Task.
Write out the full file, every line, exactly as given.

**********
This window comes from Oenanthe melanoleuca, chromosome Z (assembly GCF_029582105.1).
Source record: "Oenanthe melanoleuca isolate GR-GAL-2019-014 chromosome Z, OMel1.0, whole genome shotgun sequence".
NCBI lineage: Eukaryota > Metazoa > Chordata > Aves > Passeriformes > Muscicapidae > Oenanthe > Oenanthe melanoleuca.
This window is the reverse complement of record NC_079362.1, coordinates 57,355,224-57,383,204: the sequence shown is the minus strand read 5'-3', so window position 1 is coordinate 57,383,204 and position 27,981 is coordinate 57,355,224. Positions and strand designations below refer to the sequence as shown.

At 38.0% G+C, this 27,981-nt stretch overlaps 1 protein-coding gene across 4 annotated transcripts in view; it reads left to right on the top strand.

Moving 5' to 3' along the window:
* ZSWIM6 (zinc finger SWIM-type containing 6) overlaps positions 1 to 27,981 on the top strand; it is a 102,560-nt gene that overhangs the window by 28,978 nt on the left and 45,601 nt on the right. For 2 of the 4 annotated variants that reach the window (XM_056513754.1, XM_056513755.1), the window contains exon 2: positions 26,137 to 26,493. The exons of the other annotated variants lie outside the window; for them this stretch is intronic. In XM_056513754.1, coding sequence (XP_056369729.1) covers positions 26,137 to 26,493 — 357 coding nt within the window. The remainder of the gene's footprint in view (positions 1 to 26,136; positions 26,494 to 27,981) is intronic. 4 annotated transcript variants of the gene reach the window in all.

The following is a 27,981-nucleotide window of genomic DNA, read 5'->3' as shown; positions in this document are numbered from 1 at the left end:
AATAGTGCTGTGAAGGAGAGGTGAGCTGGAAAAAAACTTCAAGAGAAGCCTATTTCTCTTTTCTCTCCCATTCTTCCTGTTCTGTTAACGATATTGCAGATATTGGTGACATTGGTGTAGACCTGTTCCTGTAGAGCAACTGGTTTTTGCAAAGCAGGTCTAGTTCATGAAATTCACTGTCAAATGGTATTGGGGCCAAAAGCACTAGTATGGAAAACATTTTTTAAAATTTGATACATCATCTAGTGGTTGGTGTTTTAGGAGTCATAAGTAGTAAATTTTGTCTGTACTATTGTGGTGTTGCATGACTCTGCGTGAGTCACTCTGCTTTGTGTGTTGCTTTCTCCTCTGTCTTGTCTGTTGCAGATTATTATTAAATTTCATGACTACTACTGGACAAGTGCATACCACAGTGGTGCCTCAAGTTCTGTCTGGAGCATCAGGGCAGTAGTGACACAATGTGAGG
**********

This window comes from Oenanthe melanoleuca, chromosome Z (assembly GCF_029582105.1).
Source record: "Oenanthe melanoleuca isolate GR-GAL-2019-014 chromosome Z, OMel1.0, whole genome shotgun sequence".
NCBI lineage: Eukaryota > Metazoa > Chordata > Aves > Passeriformes > Muscicapidae > Oenanthe > Oenanthe melanoleuca.
This window is the reverse complement of record NC_079362.1, coordinates 57,355,224-57,383,204: the sequence shown is the minus strand read 5'-3', so window position 1 is coordinate 57,383,204 and position 27,981 is coordinate 57,355,224. Positions and strand designations below refer to the sequence as shown.

At 38.0% G+C, this 27,981-nt stretch overlaps 1 protein-coding gene across 4 annotated transcripts in view; it reads left to right on the top strand.

Moving 5' to 3' along the window:
* ZSWIM6 (zinc finger SWIM-type containing 6) overlaps positions 1 to 27,981 on the top strand; it is a 102,560-nt gene that overhangs the window by 28,978 nt on the left and 45,601 nt on the right. For 2 of the 4 annotated variants that reach the window (XM_056513754.1, XM_056513755.1), the window contains exon 2: positions 26,137 to 26,493. The exons of the other annotated variants lie outside the window; for them this stretch is intronic. In XM_056513754.1, coding sequence (XP_056369729.1) covers positions 26,137 to 26,493 — 357 coding nt within the window. The remainder of the gene's footprint in view (positions 1 to 26,136; positions 26,494 to 27,981) is intronic. 4 annotated transcript variants of the gene reach the window in all.

The following is a 27,981-nucleotide window of genomic DNA, read 5'->3' as shown; positions in this document are numbered from 1 at the left end:
AATAGTGCTGTGAAGGAGAGGTGAGCTGGAAAAAAACTTCAAGAGAAGCCTATTTCTCTTTTCTCTCCCATTCTTCCTGTTCTGTTAACGATATTGCAGATATTGGTGACATTGGTGTAGACCTGTTCCTGTAGAGCAACTGGTTTTTGCAAAGCAGGTCTAGTTCATGAAATTCACTGTCAAATGGTATTGGGGCCAAAAGCACTAGTATGGAAAACATTTTTTAAAATTTGATACATCATCTAGTGGTTGGTGTTTTAGGAGTCATAAGTAGTAAATTTTGTCTGTACTATTGTGGTGTTGCATGACTCTGCGTGAGTCACTCTGCTTTGTGTGTTGCTTTCTCCTCTGTCTTGTCTGTTGCAGATTATTATTAAATTTCATGACTACTACTGGACAAGTGCATACCACAGTGGTGCCTCAAGTTCTGTCTGGAGCATCAGGGCAGTAGTGACACAATGTGAGG